An average is not meant to apply to every single member of that group. It is there to give a basic overview. It is not a perfect explanation for anything, nor is it meant to be.
Saying “On average, men are taller than women” is not the same as saying “All men are taller than all women.”
Saying “On average, people from different cultures prefer different foods,” is not the same as saying “All people from India eat ghost peppers all the time.”
And saying that “On average, women do not flock to certain professions because on average, women tend to display certain behaviors that are not a good fit for said professions,” is not the same as saying “Women are biologically unfit for careers in technology, and therefore are bad at it.”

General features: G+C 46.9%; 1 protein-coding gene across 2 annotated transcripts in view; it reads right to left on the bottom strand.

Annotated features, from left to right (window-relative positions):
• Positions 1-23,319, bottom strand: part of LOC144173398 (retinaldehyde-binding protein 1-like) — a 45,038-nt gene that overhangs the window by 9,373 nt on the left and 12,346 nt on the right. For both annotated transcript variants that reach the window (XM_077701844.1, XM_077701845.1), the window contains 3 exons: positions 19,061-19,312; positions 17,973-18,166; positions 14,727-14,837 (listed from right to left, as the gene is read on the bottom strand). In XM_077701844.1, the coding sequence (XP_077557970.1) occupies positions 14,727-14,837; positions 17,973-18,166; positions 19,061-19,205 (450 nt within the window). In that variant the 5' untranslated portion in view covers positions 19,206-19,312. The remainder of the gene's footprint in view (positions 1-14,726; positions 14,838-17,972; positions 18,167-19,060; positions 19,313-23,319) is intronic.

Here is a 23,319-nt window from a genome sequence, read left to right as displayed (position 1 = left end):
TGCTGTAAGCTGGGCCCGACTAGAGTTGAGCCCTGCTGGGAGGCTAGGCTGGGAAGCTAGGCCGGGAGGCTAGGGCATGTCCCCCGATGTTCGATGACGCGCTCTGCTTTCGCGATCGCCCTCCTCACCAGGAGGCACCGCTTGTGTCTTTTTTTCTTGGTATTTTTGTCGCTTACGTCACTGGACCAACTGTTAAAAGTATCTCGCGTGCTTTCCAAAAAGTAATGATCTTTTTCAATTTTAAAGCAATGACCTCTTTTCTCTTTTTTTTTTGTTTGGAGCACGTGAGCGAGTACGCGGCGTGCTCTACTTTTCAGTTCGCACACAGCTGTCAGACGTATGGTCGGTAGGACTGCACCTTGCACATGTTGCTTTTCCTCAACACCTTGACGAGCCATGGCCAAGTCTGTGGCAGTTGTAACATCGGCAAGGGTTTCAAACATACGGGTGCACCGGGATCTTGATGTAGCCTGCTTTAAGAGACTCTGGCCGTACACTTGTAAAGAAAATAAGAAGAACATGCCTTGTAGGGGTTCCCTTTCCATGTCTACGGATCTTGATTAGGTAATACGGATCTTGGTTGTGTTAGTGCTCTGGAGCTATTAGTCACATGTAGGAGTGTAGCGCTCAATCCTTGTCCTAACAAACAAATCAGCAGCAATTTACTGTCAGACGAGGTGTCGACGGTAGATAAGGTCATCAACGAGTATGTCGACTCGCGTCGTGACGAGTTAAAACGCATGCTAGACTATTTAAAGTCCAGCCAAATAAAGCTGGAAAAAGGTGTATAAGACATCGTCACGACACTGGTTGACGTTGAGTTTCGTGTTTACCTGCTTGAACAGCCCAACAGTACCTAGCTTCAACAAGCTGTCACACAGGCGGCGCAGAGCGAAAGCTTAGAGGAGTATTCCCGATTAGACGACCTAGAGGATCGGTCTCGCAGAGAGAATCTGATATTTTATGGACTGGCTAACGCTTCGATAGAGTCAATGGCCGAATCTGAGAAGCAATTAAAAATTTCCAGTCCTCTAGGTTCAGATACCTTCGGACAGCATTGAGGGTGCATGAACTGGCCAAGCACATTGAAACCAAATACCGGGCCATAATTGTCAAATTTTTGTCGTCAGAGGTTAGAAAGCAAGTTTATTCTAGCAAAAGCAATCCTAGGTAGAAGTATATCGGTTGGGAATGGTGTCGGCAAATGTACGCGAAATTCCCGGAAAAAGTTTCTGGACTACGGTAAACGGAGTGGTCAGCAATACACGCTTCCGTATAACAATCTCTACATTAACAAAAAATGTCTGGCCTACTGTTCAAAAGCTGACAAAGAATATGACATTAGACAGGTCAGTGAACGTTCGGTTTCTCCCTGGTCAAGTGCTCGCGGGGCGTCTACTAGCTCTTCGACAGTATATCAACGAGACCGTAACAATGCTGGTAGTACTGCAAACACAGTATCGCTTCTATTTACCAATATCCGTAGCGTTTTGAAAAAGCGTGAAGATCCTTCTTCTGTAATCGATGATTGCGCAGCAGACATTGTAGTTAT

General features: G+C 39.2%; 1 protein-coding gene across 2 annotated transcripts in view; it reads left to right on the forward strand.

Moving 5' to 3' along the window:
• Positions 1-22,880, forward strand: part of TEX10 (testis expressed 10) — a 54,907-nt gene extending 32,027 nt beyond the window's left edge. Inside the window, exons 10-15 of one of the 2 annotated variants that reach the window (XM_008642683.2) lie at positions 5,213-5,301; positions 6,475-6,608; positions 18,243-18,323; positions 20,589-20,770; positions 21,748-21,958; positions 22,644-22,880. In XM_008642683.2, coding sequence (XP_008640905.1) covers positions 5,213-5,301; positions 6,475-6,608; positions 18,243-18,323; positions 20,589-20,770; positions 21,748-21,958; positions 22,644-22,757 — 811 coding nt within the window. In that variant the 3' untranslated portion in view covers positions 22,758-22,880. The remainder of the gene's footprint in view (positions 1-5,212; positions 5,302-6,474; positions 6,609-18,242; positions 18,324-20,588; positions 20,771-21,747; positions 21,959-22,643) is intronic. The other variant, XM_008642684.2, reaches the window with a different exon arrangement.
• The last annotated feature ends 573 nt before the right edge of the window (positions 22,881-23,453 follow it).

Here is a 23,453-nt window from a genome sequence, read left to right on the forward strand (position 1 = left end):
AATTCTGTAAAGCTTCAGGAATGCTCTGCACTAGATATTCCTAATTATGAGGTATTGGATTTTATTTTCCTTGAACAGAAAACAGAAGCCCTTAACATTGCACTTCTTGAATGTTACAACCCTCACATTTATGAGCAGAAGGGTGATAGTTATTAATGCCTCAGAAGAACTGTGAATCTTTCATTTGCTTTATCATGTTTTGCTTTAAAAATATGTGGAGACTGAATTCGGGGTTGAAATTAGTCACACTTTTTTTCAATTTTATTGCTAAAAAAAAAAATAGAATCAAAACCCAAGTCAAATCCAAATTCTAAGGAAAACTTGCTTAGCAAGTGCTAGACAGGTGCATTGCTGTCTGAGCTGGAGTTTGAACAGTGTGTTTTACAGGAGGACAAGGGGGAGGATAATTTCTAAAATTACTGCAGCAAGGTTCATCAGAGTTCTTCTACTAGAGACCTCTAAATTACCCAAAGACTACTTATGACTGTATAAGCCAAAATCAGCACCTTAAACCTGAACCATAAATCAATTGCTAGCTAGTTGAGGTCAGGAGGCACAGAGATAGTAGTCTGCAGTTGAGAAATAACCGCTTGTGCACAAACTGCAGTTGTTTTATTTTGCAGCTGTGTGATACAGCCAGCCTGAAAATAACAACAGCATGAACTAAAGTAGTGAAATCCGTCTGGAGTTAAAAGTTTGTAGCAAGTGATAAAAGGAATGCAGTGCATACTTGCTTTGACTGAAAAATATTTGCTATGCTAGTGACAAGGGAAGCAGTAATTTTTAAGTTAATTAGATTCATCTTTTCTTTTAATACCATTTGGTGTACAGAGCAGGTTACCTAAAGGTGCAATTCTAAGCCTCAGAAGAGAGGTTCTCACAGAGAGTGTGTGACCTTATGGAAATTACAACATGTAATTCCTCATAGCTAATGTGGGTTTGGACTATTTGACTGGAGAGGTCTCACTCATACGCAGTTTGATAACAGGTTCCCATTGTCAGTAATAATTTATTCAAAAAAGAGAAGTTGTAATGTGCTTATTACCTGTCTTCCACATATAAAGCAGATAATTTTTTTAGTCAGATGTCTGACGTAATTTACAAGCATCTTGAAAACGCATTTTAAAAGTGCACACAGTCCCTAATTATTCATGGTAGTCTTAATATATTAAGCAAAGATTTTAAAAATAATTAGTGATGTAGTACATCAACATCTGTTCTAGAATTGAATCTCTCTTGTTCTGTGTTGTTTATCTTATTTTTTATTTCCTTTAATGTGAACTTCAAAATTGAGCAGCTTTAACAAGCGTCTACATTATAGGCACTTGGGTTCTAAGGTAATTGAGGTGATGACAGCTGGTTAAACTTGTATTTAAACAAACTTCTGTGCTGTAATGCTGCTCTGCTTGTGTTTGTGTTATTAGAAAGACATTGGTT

Let’s use a baseball analogy: If a player has a .350 batting average, he’s (a) probably an All-Star and (b) hits the ball 35% of the time. It doesn’t mean that he hits it all the time, or that he always strikes out, or that he always hits a single.
In fact, the only thing I can think of that has a 0 average is Communism . . . and yet people keep wanting to try that too.
How can people–adults, who have ostensibly been well-educated–misunderstand averages so badly?
It’s like trying to discuss raw numbers versus proportions with people. Beating your head against the wall is honestly more fun.
Why do people have such a hard time with this? There are a few explanations:
- People understand and are deliberately lying about it
- People actually do not understand
- People just parrot whatever the outrage du jour is in order to fit in
Are average IQs falling that precipitously? Is our education system that bad?
Can people just not read. Do people just decide not to read?